Brit student, 21, ‘died after downing 2 bottles of Prosecco and cocaine’

Amber Lyssis was tragically found dead in the bathroom of her room at the City Stay apartments in Manchester.

The 21-year-old was heard playing loud music from her room soon after checking in at the apartment complex.

The court heard how Amber bought the cocaine two days earlier to her visit to the hotel.

Amber, from Barnet, north London, was found the next morning after she failed to check out.

Staff at the complex gained access to her room and found the student in the shower.

Two empty bottles of Prosecco and a white powder substance were found on a glass table in the room.

“Amber was a girl who loved life. She had a free spirit and she was excited about her future – she couldn’t wait.””

Lucky Rutland

It comes as new research showed that cocaine use in Britain has doubled in seven years. One in 50 Londoners now snort the drug daily.

Coroner Fiona Borrill said she felt compelled to record an open verdict after hearing how Amber was enjoying her university course and excited about the future.

Amber’s mum, Lucky Rutland, said: “Amber was a girl who loved life. She had a free spirit and she was excited about her future – she couldn’t wait.”

She added: “She was well in herself, she was fine. She was with her friends we had people looking out for her so we had no concerns.

“She did use illicit drugs. When growing up in her teens she was doing it here or there. There was a stage when she didn’t drink or take drugs at all, except an ‘E’ at a festival.

“She was very studious and would often wake up at 2am to read and study. When she was at home she would never go out drinking. But when she returned to Manchester in September 2017, she must have started going out again.

“We had an hour and forty minute conversation a few days before and she was just telling me everything about her life. She had started field work in her anthropology course.

“She had just met up with a priest and she had interviewed a nun. She had rung me just before she was going to interview another nun and she was so excited. She was very keen on her anthropology course. We were very close.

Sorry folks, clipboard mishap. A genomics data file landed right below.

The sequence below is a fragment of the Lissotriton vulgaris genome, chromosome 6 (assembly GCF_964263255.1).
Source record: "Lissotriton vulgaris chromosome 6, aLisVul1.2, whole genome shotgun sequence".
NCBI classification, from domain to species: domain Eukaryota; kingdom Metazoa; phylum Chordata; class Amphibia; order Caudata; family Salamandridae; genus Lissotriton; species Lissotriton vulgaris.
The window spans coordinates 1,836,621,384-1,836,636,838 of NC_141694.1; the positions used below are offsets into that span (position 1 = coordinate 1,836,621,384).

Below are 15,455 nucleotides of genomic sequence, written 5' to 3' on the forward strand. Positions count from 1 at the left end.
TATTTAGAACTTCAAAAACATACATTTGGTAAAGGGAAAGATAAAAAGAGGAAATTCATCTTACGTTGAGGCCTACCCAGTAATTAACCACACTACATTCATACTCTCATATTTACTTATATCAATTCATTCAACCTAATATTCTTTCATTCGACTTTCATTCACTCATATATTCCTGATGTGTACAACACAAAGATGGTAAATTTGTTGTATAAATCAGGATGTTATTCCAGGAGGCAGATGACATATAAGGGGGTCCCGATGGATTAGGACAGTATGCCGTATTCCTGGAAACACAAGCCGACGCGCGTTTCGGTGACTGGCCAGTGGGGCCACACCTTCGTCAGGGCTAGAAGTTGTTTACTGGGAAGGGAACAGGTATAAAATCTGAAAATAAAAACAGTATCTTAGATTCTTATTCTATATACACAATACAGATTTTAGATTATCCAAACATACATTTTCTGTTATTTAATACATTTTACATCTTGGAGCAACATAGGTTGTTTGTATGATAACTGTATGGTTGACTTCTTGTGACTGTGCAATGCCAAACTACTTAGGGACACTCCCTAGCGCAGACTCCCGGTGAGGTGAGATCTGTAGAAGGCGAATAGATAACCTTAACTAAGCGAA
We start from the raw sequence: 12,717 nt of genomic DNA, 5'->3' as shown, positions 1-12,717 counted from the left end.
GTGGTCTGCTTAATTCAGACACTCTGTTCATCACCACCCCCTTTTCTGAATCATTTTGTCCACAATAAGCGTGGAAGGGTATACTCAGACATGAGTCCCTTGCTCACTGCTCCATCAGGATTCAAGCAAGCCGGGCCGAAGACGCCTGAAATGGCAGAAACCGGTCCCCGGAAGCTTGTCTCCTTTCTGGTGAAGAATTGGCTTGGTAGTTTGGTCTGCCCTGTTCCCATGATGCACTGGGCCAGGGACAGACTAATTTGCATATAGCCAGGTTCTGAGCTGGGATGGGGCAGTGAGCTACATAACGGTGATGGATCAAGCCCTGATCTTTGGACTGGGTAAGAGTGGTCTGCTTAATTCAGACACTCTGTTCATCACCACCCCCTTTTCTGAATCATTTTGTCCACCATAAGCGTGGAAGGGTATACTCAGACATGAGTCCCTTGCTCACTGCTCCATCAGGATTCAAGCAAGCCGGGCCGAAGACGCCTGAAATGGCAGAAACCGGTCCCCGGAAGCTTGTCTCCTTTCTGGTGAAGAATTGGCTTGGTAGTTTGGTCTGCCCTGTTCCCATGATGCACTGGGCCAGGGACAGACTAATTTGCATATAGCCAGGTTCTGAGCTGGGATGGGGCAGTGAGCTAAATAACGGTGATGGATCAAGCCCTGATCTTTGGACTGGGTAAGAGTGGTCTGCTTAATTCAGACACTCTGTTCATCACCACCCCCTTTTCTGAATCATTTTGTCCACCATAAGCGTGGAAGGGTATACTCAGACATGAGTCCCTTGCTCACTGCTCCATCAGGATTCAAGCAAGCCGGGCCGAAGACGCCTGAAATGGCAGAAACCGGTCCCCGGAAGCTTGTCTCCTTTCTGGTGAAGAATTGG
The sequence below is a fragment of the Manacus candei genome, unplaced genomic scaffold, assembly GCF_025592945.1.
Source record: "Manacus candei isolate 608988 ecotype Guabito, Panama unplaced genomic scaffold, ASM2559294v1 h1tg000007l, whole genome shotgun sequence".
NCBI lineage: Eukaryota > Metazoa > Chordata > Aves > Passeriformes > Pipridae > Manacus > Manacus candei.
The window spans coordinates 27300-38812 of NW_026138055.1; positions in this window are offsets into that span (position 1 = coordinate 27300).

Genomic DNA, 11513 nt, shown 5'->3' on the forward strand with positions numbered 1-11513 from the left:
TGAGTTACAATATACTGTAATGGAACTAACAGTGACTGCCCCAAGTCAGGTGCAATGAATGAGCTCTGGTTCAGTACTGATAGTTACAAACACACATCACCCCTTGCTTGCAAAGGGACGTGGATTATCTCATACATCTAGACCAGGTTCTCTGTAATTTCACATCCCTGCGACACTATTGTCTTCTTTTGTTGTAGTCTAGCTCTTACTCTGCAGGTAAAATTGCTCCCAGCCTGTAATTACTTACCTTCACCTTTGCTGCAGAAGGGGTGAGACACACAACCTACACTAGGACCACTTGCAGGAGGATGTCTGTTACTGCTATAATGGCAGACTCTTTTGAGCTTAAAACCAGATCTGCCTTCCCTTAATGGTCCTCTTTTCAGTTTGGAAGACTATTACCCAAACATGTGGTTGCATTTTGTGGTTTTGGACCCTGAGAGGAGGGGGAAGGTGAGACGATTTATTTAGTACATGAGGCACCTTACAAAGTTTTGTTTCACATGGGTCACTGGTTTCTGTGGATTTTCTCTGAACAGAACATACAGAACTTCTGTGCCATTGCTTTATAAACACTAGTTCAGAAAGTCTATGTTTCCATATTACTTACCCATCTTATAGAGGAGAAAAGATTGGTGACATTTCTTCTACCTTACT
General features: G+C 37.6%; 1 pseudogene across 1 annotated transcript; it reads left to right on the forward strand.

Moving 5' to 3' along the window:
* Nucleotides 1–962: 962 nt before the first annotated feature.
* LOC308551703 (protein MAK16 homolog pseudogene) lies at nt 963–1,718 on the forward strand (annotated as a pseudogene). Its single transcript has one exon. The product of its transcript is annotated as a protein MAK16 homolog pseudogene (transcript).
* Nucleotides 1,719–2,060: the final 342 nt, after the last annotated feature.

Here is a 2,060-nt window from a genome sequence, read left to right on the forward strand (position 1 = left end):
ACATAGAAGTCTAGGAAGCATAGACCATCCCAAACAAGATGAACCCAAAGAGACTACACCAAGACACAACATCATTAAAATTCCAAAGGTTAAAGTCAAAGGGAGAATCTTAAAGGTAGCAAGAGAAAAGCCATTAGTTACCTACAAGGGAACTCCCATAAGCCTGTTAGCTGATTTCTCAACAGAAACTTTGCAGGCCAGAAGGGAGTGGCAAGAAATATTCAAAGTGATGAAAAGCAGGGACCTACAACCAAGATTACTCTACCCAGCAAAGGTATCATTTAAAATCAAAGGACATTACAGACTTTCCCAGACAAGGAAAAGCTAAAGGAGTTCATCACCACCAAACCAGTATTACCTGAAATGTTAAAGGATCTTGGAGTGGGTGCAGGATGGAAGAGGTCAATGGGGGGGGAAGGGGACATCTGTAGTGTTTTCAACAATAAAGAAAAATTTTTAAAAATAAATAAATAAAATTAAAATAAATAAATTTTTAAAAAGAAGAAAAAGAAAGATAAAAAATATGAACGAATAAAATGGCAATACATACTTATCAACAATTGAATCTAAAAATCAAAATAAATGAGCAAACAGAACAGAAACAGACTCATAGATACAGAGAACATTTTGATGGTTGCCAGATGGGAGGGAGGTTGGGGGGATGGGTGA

“The last conversation we had she was saying how excited she was about life and her future. She was in a really good place. She was never depressed, she was a happy human being. She was looking forward to the future.

“She exercised well, she ate well and kept herself fit. She had been a tap dancer since she was three. She was the peacemaker. There was a family history of heart disease and her brother is being tested for it now.

“She was the healthiest she could be. She was never on medication and I wasn’t aware she had heart problems.”

Amber had moved to Didsbury, Manchester, from the family home in Barnet to attend her course. CCTV footage at the inquest showed the student check in at reception before her death.

Police coroner’s officer Ian Taylor said: “On February 23 the police were called to Stay City apartments and attended a room where the guest had not vacated. The police attended and conducted a thorough investigation.

“They found Amber in the bath. The room had been locked and there was no sign of a forced entry.

“The CCTV was located from the main entrance. She had arrived at 15.48 the previous day and she had been on her own. She went to her room, but then received a call from reception as she had left her mobile phone on the desk. Only one passkey was issued.

“The room had two separate bedrooms, a bathroom and a living/dining area. Police found two empty alcohol bottles and on the glass table there was some white powder, later confirmed to be cocaine. There was an empty bag and a full bag, or baggy. There was also an empty bag in the bathroom.

Following a post mortem report, her cause of death was confirmed to be 1A acute cardiac event caused by an unknown cause with submersion in water.

Consultant pathologist at the Manchester Royal Infirmary, Dr Samer Al-Habba said: “Toxicology results which showed she had 368 mg of cocaine in her blood and 140mg of alcohol.

“People who overdose on cocaine are usually in the thousands. For alcohol usage, it’s normal between 350 and 400. The driving limit is 80. The toxicology report she had taken cocaine and alcohol.

“12 million people on Europe use cocaine. 7.7 per cent of adults use it, which is only secondary after cannabis. Chronic use can cause cardiac arrest. Acute use can also amount to cardiac arrest.”

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